3) Practical, comfortable travels. Specifically Oshri claims: “It makes much more sense that Mary rode on a donkey, while she was at the end of the pregnancy, from Nazareth to Bethlehem of Galilee which is only 7 kilometers rather then the other Bethlehem which is 150 kilometers.” Sure, such a journey makes perfect sense for those who enjoy modern comforts and who seek any and all ways to avoid personal discomfort. But such a filtered reading does not overturn the possibility that Mary did journey the 150 kilometers on a donkey and did so because that was the only way (unless she walked a bit). In other words: just because you cannot fathom making such a trip doesn’t mean they didn’t make it. Ancient people, in many ways, were made of tougher stuff. Keep it coming.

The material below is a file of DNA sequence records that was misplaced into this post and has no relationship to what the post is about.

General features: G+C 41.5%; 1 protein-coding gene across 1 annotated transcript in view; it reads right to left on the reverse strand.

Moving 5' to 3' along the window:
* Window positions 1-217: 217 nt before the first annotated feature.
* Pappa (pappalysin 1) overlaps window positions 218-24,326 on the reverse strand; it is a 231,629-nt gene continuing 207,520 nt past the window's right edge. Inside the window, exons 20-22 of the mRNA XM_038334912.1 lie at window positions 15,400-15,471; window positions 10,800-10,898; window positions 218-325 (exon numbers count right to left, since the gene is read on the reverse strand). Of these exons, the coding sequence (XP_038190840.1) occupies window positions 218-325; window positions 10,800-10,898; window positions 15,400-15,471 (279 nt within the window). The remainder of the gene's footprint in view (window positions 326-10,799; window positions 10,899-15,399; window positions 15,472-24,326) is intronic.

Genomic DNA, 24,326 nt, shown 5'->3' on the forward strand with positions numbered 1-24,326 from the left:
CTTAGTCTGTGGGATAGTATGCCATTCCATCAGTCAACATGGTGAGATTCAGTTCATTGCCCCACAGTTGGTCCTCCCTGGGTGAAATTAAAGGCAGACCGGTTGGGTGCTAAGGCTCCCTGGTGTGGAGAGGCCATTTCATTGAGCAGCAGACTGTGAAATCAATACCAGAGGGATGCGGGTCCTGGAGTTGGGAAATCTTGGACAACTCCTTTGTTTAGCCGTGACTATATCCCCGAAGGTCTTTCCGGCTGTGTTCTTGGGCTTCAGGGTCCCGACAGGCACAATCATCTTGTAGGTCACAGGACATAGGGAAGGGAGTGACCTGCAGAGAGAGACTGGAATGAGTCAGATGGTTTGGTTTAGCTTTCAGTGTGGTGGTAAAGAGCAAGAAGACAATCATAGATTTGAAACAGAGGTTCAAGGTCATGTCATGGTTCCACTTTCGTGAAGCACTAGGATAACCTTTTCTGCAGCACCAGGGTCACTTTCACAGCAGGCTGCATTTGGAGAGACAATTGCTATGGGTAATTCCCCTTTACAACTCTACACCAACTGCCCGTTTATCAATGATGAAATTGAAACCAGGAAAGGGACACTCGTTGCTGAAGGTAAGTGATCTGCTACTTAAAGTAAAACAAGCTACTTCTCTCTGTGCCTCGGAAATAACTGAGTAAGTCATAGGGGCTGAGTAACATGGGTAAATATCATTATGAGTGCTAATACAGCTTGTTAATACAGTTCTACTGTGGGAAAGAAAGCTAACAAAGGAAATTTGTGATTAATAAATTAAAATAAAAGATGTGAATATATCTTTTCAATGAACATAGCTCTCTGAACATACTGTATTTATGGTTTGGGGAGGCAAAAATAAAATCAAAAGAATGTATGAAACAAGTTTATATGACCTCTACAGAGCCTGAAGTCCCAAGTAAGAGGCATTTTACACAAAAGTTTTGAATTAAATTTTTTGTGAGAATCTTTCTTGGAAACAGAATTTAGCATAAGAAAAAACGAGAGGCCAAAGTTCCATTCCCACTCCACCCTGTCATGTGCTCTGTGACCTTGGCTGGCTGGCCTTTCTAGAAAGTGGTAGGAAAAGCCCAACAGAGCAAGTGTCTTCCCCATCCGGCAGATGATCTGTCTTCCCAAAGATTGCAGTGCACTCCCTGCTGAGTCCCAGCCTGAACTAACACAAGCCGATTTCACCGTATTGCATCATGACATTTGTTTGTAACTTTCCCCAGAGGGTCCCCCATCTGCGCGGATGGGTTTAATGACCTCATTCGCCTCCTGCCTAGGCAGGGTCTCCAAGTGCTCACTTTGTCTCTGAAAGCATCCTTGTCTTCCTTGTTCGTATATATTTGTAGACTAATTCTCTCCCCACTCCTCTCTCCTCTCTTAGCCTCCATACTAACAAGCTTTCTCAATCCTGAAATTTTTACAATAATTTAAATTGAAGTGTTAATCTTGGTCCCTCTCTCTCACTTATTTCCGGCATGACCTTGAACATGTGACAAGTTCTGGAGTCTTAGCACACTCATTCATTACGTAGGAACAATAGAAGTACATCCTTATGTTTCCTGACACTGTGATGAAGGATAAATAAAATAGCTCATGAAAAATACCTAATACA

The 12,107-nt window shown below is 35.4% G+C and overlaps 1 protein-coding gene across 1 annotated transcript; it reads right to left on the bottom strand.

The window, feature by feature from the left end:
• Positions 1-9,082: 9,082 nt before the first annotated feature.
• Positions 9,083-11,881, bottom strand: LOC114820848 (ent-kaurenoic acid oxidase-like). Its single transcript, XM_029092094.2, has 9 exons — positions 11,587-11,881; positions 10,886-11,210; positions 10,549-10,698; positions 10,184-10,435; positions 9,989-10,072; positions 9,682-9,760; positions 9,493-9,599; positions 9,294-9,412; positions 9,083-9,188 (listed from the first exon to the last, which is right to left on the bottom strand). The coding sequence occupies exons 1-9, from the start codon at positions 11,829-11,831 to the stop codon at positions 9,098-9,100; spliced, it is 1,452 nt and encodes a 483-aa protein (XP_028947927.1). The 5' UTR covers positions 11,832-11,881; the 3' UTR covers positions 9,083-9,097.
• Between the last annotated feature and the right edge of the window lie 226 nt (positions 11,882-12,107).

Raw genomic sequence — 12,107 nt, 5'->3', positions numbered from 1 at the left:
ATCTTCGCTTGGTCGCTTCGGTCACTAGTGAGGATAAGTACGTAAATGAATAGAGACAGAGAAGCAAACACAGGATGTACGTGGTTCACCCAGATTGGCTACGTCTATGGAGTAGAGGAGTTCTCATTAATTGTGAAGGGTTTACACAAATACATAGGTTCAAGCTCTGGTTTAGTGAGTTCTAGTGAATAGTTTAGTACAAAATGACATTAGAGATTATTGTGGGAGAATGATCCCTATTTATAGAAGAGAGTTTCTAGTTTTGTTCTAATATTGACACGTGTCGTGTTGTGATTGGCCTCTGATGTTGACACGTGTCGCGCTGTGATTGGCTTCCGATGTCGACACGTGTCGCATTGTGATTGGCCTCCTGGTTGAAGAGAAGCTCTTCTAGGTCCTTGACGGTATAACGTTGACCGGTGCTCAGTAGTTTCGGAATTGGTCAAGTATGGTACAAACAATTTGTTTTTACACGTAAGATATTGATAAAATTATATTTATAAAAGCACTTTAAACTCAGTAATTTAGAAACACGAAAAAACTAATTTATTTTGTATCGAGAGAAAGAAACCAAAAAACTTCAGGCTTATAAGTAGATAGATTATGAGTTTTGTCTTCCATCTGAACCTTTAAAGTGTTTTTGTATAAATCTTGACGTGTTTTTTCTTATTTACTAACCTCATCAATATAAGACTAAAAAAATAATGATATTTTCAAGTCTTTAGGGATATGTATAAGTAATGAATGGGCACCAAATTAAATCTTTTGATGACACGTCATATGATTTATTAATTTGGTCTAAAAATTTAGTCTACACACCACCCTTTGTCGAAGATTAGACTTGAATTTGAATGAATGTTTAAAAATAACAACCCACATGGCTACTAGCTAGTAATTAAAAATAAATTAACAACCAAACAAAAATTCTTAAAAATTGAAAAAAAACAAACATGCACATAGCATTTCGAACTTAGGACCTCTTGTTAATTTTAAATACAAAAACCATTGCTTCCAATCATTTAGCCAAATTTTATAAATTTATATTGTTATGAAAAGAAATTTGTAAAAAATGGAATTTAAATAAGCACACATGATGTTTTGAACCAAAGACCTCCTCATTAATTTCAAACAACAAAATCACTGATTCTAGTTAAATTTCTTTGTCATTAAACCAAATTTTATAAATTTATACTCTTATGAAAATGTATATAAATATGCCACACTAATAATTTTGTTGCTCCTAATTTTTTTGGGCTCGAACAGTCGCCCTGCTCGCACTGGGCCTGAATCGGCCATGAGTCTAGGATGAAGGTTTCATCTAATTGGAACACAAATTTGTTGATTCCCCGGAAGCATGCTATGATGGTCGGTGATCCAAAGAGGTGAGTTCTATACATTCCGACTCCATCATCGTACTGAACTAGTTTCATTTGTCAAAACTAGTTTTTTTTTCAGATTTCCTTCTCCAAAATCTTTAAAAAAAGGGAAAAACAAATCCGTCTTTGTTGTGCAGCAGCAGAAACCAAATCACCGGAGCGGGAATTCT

5) Bethlehem of Judea as a ghost town. Oshri believes the city “was not even inhabited in the first century.” Seriously? Sure, Bethlehem is strangely absent in 1-2Maccabees and Josephus says nothing about, but that is hardly proof of a ghost town. It is entirely possible that this Bethlehem was a minor village at the time and not worthy of much notice. Like Justinian’s wall, I am happy to be convinced otherwise about the state of Bethlehem of Judea in the first century CE. But until then, I see no reason to be persuaded in the least by this argument. What else?